For now, though, I wipe those future fears and worries away and hold on to this moment, hold on to my daughter’s hand, and hold on to her tiny body as she gently falls to sleep to this happy, hopeful harmony.  I will sing for you whenever you want, dear daughter, whether you be sweet, simple age two as you now are, or a troubled, angst-filled teen of fifteen.  I will sing for you at age twenty-two and I hope to sing to your daughter too.  I want you to sing for yourself when you are feeling sad and low, and hear my voice through a whisper even if we are miles apart. 

I know you will grow up dear daughter, but I never, ever want us to grow apart. So you now sleep as I dream of all the love you have brought to my life and lock this memory forever in my heart.  Just try to never lose this joy, never lose this joy.   You are loved.


Monday, April 1, 2013

Samantha Macelli was a Bad Influence

I sat at the lunch table mindlessly chewing my peanut butter and jelly sandwich and pulling at the stem of my slightly bruised apple.  I then heard Stephanie saying my name, “What about you, Angie?”

“Huh?” I asked, between bites of my Wonder Bread.

“Have you ever had a hickey?”

I was ten years old.  I had no damn idea what a hickey was, so I took another bite of my sandwich and avoided an immediate answer by slowly savoring the creamy Jif.  I knew they had been talking about what boys they liked, and assumed that a hickey was something cool a boy gave you and something I probably ought to have had by the oh so mature age of ten.  I didn’t want to seem like a little kid or like I wasn’t desired by the opposite sex. 

“Uhm … yeah,” I softly replied.  
“Yeah, so have Stacy and I,” Stephanie stated with a smile that informed me my reply, although a lie, was the appropriate affirmative response.
Shortly after my fib and Stephanie’s boastful statement, the bell rang out for the end of lunch period.  We all got up, returned our trays to the lunch ladies or disposed of our paper lunch bags and headed back to Mr. Smith’s classroom. 

I didn’t feel right the rest of the afternoon as I sat at my desk and completed grammar assignments or attempted to listen attentively to Mr. Smith’s lectures on history.  My stomach turned the rest of the day nervous and anxious as to what I had confessed to.  What’s a hickey? What’s a hickey? I have to know.  Oh, god! What if it’s gross? Stephanie didn’t seem to think it was gross, but oh god!  I need to know what a hickey is … NOW!!  It’s all I could think while I should have been memorizing the names of presidents.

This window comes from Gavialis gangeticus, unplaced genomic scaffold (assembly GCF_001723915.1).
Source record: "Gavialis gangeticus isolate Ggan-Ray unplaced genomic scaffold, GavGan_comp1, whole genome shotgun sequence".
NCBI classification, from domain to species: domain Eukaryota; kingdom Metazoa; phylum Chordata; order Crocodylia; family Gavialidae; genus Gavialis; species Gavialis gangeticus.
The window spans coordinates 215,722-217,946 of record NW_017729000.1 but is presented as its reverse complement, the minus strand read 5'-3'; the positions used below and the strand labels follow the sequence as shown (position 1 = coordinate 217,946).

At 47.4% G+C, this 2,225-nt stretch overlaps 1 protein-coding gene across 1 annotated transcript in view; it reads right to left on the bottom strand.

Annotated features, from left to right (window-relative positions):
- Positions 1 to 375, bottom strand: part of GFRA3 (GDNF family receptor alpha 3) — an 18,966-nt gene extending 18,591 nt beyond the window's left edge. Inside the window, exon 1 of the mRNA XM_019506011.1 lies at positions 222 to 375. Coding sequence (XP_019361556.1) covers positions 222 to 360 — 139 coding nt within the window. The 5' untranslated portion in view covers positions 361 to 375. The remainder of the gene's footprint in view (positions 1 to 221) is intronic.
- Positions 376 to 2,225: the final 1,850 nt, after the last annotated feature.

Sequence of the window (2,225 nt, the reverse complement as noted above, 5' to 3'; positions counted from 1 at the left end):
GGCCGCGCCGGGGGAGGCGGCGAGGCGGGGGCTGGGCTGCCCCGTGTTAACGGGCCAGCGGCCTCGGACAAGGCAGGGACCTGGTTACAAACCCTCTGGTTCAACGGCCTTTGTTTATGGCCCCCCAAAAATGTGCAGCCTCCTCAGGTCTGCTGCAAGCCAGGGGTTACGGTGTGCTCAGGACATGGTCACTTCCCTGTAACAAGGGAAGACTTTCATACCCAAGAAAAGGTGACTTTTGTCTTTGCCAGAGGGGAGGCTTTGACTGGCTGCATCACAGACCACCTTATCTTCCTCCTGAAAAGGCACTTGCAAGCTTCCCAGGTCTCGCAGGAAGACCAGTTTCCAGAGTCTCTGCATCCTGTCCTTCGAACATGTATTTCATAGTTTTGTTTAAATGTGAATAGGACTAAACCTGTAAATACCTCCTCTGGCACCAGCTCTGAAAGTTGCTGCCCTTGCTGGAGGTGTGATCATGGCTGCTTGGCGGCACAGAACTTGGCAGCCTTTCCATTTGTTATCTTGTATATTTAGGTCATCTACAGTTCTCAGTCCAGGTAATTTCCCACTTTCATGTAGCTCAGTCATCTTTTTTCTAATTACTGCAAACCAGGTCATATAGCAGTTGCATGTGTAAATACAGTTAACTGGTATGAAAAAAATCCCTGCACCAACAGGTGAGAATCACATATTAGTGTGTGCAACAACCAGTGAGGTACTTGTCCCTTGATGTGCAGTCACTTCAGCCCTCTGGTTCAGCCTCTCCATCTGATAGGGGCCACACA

At that time, there was no World Wide Web, or “information superhighway,” as I first remember it being marketed to us when I was in high school.  Had it been this day and age, I could have just asked Google to give me the answer.  That wasn’t an option, so I remained in the dark.  I was too afraid to ask the other girls, whom all seemed to already know.  I was certainly too embarrassed to ask my mother. 

I had my “a-ha!” moment about several weeks later while watching an episode of Who’s the Boss? where Alyssa Milano’s character Samantha was given a hickey by her beau.  She wore turtlenecks all week trying to hide the lip sucking montrosity that is a hickey from her father. She also made up a new dance craze where you tilt your neck when he saw her sans turtleneck.  “Gross!” I yelled aloud, and could not believe that only a few weeks earlier I had lied and said I was given one of these disgusting things. 

I have never, ever in my life allowed any boyfriend of mine to give me a hickey.  I think they are absolutely revolting, and I was always reminded of my dishonesty whenever a young man started kissing my neck.  I would freeze up in shame and disgust and tell him to stop before he left his mark. This was way before the Twilight madness too, so vampires weren’t considered sexy and I didn’t want anyone nipping at my neck!
My own daughter will be wise to wear a turtle neck in an attempt to hide the mark of her indiscretions should she ever come home with a hickey, especially if she is only age ten.  I was ten years old! I was only in the fifth grade when my friends asked if I had ever had a hickey.  I can only hope that they were all lying too and had asked because Alyssa Milano was the coolest and they must have seen the same Who’s the Boss? episode when it first ran.  I can tell you that I am the boss of this household now and ain’t no ten year old coming home with a hickey.  Gross!